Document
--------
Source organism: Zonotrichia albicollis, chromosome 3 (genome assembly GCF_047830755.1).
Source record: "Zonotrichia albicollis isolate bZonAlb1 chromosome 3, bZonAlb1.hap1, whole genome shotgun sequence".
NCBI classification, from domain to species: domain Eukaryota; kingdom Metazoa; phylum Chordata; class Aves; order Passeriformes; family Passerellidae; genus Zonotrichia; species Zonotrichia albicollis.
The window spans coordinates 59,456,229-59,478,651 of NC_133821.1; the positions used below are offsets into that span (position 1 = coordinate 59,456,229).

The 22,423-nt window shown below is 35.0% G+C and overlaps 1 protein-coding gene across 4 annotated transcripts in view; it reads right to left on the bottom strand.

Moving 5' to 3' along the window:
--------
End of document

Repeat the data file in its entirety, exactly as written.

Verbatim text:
Source organism: Zonotrichia albicollis, chromosome 3 (genome assembly GCF_047830755.1).
Source record: "Zonotrichia albicollis isolate bZonAlb1 chromosome 3, bZonAlb1.hap1, whole genome shotgun sequence".
NCBI classification, from domain to species: domain Eukaryota; kingdom Metazoa; phylum Chordata; class Aves; order Passeriformes; family Passerellidae; genus Zonotrichia; species Zonotrichia albicollis.
The window spans coordinates 59,456,229-59,478,651 of NC_133821.1; the positions used below are offsets into that span (position 1 = coordinate 59,456,229).

The 22,423-nt window shown below is 35.0% G+C and overlaps 1 protein-coding gene across 4 annotated transcripts in view; it reads right to left on the bottom strand.

Moving 5' to 3' along the window: